Francis Bacon

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Francis Bacon, 1st Viscount Saint Alban,[1] KC (22 January 1561 – 9 April 1626) was an English philosopher, statesman, scientist, lawyer, jurist and author. He served both as Attorney General and Lord Chancellor of England. Although his political career ended in disgrace, he remained extremely influential through his works, especially as philosophical advocate and practitioner of the scientific method and pioneer in the scientific revolution.

Bacon has been called the father of empiricism.[2] His works established and popularized inductive methodologies for scientific inquiry, often called the Baconian method or simply, the scientific method. His demand for a planned procedure of investigating all things natural marked a new turn in the rhetorical and theoretical framework for science, much of which still surrounds conceptions of proper methodology today. His dedication probably led to his death, bringing him into a rare historical group of scientists who were killed by their own experiments.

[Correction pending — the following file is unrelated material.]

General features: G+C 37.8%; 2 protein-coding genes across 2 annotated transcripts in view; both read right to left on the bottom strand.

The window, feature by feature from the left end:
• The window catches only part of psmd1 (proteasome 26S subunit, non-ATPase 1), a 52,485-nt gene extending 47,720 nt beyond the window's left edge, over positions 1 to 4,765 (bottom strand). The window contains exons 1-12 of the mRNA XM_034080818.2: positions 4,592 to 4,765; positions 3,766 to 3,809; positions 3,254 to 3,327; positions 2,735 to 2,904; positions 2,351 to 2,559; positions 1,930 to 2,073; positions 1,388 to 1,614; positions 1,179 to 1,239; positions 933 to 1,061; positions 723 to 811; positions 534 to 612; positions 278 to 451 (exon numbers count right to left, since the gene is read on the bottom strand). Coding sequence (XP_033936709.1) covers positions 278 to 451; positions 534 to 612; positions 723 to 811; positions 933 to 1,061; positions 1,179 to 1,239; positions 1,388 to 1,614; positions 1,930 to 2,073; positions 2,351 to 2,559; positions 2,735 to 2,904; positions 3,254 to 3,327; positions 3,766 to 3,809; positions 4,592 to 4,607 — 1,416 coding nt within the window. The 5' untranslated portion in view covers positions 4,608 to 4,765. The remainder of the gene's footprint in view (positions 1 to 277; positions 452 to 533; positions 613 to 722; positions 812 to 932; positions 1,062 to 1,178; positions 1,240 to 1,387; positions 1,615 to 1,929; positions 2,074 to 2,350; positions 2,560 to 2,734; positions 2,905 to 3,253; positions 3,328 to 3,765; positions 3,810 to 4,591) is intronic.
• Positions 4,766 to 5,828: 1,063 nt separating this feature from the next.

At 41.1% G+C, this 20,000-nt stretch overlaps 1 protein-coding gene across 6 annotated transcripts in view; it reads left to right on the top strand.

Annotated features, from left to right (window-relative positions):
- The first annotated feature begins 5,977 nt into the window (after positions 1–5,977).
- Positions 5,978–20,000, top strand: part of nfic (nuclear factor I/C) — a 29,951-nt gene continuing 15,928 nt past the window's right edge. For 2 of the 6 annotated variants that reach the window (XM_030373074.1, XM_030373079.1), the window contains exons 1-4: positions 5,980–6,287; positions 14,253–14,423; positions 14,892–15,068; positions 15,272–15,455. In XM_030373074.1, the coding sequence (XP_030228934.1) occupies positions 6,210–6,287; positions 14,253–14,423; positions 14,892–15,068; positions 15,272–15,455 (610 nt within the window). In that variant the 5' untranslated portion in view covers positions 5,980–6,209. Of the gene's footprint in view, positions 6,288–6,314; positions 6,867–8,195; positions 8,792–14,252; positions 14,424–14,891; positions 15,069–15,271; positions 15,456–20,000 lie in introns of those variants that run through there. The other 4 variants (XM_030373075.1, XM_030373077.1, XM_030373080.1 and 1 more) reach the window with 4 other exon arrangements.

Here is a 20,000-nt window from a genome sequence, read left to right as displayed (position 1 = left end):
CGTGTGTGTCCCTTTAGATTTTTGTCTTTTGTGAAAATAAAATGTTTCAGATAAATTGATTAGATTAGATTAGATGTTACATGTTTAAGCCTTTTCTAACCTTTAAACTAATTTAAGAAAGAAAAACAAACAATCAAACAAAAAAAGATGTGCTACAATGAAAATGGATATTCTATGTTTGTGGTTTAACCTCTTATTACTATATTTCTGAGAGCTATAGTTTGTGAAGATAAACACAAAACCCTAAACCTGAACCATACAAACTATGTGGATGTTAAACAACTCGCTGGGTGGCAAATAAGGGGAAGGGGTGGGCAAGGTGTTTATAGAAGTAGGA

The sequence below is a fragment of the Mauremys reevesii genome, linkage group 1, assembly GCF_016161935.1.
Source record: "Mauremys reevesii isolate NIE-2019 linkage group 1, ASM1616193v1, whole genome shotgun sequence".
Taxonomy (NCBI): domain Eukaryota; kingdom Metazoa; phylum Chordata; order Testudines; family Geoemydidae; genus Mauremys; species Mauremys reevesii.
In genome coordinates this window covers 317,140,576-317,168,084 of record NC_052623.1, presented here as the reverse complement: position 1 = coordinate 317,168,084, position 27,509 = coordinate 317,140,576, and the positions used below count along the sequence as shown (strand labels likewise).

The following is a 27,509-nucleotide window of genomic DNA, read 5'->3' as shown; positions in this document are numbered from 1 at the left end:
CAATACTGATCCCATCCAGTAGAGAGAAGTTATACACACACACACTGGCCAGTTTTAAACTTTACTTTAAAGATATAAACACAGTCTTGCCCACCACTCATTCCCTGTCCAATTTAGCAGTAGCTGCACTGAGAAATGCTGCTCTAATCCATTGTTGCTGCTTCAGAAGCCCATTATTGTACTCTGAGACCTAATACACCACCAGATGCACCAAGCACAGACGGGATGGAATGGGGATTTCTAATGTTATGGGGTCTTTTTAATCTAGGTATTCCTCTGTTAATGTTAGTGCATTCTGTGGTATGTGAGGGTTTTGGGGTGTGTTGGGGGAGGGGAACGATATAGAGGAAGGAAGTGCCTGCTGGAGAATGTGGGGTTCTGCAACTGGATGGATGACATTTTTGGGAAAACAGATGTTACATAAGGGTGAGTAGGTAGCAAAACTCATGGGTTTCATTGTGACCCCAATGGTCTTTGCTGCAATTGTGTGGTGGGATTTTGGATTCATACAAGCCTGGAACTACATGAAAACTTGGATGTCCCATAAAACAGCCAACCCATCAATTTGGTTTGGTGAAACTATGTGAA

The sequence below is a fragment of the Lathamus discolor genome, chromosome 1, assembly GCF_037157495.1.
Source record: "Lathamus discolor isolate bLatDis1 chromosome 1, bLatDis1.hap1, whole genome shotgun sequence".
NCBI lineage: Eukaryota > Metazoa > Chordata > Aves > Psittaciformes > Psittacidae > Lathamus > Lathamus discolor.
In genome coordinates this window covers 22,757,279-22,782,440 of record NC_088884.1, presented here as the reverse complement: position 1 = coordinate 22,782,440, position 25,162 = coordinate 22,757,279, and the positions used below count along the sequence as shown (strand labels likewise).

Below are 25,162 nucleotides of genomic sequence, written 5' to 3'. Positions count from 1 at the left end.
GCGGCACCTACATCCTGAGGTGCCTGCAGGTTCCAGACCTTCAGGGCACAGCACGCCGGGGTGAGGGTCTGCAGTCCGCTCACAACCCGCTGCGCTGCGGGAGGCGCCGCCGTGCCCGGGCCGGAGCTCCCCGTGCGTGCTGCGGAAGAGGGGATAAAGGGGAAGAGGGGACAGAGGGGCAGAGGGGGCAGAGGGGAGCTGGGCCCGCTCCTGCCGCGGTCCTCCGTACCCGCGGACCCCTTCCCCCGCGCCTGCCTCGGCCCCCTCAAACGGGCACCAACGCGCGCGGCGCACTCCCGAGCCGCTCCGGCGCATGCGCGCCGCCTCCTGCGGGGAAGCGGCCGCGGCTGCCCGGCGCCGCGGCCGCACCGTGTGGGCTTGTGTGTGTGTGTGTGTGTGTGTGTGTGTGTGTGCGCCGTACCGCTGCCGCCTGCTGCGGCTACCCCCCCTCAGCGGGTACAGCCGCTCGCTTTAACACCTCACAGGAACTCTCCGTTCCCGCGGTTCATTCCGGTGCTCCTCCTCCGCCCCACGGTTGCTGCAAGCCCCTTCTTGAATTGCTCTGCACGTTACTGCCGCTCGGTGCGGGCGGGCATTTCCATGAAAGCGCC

Bacon was knighted in 1603, created Baron Verulam in 1618, and Viscount St Alban in 1621; as he died without heirs both peerages became extinct upon his death. He famously died of pneumonia contracted while studying the effects of freezing on the preservation of meat.


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